Chesterton Tribune

 

 

Democrat Scot McCord a veteran of the Utility board seeks Town Council seat

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Republican Nate Cobbs wants to pitch in put skills to use on Town Council

 

By KEVIN NEVERS

Scot McCord’s name is well known to a lot of folks who, as he did, grew up in Chesterton. It’s probably just as well known to folks who, over the years, have followed the doings of the Utility Service Board and the Park Board.

McCord has served on both and he’s sat on the Utility Service Board twice, in fact continues to serve on it, and since his second appointment, in 2000, McCord’s been a key player in a number of high-profile Utility initiatives: the expansion of the wastewater treatment plant, the implementation of the federally mandated long term control plan to reduce sewage bypasses, and most recently the Fox Chase Farms project.

Folks who know of McCord, however, may remember him less for his service to the town or his longevity--something like a quarter of a century as a municipal official--than for a certain reputation he acquired back in the day for shooting from the hip, for being cheerfully outspoken on issues of importance to him. McCord himself admits it, says he did have a way once upon a time of rubbing against the grain. But that was the man he was, not the one he is.

“I’ve matured,” McCord, 61, says. “I’ve raised a family. I have nine grandchildren now. And going through the things I’ve gone through, losing a child, brings you back to reality. I’ve mellowed.”

It’s as a wiser, more weathered man that McCord, a Democrat, is running for the open 4th District seat on the Town Council, from which incumbent Sharon Darnell is stepping down when her term expires at the end of the year. McCord’s Republican opponent: another life-long Chesterton boy, Nathan Cobbs.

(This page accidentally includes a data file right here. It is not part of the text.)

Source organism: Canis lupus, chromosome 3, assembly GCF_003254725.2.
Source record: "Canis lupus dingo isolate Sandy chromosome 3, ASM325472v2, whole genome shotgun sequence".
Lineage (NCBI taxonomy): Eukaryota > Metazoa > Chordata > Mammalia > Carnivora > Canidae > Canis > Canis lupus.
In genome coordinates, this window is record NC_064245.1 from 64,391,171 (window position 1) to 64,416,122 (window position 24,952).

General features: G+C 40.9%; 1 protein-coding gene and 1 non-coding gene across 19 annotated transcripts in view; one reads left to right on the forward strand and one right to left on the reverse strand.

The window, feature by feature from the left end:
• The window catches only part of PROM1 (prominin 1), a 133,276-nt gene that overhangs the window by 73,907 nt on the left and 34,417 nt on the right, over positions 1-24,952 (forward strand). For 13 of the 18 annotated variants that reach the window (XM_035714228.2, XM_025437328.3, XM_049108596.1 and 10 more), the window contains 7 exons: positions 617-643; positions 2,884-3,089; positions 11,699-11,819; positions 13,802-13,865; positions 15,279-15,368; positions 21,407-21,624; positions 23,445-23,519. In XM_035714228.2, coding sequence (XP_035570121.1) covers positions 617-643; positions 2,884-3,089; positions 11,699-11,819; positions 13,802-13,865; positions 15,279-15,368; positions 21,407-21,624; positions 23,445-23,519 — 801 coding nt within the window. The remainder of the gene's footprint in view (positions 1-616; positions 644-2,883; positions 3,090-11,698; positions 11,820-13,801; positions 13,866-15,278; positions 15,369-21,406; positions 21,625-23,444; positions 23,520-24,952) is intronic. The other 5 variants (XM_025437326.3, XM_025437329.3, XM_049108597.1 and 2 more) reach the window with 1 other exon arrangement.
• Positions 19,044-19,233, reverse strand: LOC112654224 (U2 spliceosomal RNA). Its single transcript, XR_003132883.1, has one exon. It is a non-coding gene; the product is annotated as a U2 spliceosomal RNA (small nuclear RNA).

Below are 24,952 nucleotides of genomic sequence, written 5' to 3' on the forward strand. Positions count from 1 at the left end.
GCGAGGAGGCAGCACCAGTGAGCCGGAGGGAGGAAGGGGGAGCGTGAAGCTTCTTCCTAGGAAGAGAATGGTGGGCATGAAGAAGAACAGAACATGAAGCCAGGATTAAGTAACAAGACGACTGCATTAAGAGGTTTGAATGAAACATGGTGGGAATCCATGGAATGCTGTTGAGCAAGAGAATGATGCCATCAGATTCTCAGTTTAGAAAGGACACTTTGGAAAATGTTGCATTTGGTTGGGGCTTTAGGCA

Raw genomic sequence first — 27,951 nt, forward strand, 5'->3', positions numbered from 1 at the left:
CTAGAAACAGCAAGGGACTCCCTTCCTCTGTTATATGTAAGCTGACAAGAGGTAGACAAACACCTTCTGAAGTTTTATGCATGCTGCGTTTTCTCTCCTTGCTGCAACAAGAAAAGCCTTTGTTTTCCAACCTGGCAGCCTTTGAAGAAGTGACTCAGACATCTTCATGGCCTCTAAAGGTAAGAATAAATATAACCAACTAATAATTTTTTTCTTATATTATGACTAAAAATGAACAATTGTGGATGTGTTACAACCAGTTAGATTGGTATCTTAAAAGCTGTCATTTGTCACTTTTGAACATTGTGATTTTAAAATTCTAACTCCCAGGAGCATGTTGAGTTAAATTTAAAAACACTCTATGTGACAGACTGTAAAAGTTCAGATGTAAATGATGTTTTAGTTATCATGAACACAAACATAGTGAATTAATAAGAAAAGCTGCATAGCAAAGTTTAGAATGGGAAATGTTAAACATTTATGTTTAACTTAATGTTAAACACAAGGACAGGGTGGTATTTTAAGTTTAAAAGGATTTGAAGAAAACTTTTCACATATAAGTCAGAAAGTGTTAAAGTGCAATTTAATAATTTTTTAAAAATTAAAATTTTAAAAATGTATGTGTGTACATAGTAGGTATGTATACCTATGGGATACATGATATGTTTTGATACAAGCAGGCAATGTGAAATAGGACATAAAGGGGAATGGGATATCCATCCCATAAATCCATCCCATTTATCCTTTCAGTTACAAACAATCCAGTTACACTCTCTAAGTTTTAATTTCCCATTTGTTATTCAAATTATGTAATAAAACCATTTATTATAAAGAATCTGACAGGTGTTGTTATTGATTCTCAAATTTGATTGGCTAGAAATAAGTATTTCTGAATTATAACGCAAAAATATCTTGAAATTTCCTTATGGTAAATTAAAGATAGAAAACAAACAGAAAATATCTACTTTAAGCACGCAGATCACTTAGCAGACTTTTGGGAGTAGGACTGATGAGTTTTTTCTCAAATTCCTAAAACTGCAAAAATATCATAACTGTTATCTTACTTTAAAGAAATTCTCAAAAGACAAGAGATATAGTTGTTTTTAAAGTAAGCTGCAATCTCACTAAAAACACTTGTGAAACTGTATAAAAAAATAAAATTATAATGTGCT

A McCord/Cobbs race is almost a demographic clichŽ.

McCord’s collar is deep blue, he works as a union carpenter superintendent for Gariup Construction Company, and he’s been around the block, a couple of times. Cobbs, at 35 nearly a full generation younger than McCord and the father of a 4- and a 6-year-old, wears a white collar, is employed as a trust officer, and he’s just getting his feet wet in community service.

As McCord sees it, the race pits his own experience against Cobbs’ youth and energy. And--McCord is very clear on this--there’s a lot to be said for youth and energy. “I’d be happy to see a young guy get on the council,” he says. “The town is absolutely going to need new blood. If I win I’ll be reaching out to Nate to see which board he’d be interested in serving on. If I win I’ll be trying to recruit other new people too, with new ideas.”

MCord’s interest in a fresh perspective, however, doesn’t at all mean he’s looking to make a break with the current council. His general position is that the direction in which Chesterton is going right now is the right one. “I like the way the town is headed,” he says. “The council has done an excellent job.”

Indeed, there’s no particular vote taken by the incumbent members over the last three years, and no specific policy pursued by them, to which McCord objects. Instead, he’d like to bring to fruition a number of initiatives still hanging fire. Foremost among them: the construction of a brick-and-mortar public restroom in Thomas Centennial Park, a project which lost a bit of momentum when a design submitted to the council came with a $250,000 price tag.